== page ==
2D: Living well is the best Revenge

So maybe it’s true that we’re on the cusp of a new ice age of game localizations; U.S. publishers are looking at their bottom lines and saying, “Huh, maybe we can’t afford to cater to the niche quite so enthusiastically when no one has money to spend.” Interesting-looking games like Blood of Bahamut and SaGa 2: Goddess of Destiny and 7th Dragon seem likely to die a lonely death in Japan, just as in the 16-bit era, and there’s not a damn thing you or I can do about it. (Unless you are the business development director of a niche publisher, of course, but I’m pretty sure Shane Bettenhausen never deigns to reads this site.)

It sucks, huh? Yes, it sucks. But there’s still light in these dark times, hope for little flickering spots of joy to blaze against the darkness of a million identical first-person shooters slogging through the shiny grey dross of the Unreal 3 Engine. Not hope from Japan, no. Japan is less and less of a player every day; accept it and move along. But there’s plenty of talent much closer to home, talent capable of looking beyond the obvious lure of the cutting, cookie-cutter edge of technology. There always has been. The difference is that now there are more venues for that talent to be expressed beyond iffy PC freeware, console and portable venues that cut through the inevitable driver and controller and update issues of PC gaming and offer the simplified experience preferred by those of us who’d rather not have to work for their entertainment. XBLA and WiiWare and PSN and PSP Minis and DSiWare. And now it all has the perfect poster child: Shantae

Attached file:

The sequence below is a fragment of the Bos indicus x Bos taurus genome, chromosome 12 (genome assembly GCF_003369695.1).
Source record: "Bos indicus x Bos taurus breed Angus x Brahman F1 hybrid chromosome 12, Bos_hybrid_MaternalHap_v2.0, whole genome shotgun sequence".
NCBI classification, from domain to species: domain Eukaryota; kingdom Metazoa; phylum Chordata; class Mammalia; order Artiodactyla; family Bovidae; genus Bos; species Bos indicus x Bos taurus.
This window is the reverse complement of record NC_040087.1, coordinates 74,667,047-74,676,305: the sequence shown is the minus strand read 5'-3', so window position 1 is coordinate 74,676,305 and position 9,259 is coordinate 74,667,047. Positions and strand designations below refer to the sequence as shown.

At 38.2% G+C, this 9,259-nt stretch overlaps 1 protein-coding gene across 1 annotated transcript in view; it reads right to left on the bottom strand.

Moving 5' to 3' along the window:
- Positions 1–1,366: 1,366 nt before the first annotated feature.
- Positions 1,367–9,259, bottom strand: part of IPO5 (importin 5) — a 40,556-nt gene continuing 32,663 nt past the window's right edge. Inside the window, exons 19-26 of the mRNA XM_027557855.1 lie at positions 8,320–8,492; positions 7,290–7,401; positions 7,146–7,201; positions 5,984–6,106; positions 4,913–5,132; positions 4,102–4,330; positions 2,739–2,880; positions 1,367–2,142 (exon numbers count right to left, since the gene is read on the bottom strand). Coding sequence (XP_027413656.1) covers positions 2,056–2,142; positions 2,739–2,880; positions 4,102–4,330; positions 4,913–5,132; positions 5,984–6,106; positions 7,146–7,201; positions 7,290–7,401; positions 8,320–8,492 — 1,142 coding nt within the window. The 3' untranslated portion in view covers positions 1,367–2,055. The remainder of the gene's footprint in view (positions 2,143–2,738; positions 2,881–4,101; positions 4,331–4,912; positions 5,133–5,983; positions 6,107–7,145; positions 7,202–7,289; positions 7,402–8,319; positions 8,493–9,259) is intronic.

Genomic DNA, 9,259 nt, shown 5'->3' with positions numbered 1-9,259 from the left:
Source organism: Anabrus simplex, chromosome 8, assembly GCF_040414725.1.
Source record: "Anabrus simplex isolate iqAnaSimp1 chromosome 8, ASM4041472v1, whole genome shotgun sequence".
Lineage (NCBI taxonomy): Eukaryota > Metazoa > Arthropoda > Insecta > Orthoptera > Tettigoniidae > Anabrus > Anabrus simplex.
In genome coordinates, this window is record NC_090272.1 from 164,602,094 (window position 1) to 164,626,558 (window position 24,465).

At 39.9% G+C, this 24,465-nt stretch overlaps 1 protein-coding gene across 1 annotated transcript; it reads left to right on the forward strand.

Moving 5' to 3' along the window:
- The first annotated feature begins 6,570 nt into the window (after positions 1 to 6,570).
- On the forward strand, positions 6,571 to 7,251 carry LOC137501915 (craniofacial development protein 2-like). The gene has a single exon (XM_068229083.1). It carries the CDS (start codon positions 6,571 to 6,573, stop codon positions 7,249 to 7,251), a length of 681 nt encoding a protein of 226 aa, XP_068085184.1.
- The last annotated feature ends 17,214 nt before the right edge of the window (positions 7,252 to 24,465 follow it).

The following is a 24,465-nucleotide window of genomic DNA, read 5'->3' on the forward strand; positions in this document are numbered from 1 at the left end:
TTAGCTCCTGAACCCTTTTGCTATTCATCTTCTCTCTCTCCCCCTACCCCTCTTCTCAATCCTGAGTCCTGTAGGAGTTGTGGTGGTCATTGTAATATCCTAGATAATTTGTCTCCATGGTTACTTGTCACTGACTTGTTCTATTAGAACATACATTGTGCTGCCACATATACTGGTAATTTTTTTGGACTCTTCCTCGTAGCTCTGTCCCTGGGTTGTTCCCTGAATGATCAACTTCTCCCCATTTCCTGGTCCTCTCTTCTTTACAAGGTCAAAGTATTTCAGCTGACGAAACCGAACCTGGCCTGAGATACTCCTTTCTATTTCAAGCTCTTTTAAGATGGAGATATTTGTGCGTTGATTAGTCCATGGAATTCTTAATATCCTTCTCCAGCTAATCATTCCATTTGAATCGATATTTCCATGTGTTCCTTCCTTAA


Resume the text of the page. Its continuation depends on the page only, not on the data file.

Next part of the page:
I’ve written about the Game Boy Color version of Shantae a few times over the years, because it’s a fine little game. It was, in effect, a really fantastic non-linear NES platformer shoehorned onto a portable system; it was fun, it looked great, and it had an amusing sense of humor. And, eight years later, it’s still the only game in what should by all rights be a series at this point.

It’s not for lack of ambition. Shantae’s creators, WayForward Technologies, shopped the prospect of a Game Boy Advance sequel around for years. Unfortunately, no one took the bait. Who knows why not, but in retrospect it was kind of a miracle that the first game ever made it out at all. It just so happened that Capcom decided there was money to be made in supporting the end-of-life Game Boy platform while everyone else was bracing for its successor and pushed out a ridiculous amount of good content for the system long after it had otherwise been abandoned. For whatever reason, no one was willing to take a similar risk with the next portable generation, and so Shantae languished but for a wistful dream on the company’s fansite and a handful of obsessive fans. (For the record, I don’t count myself among their numbers — I want a sequel, but I do have some sense of perspective about it all.)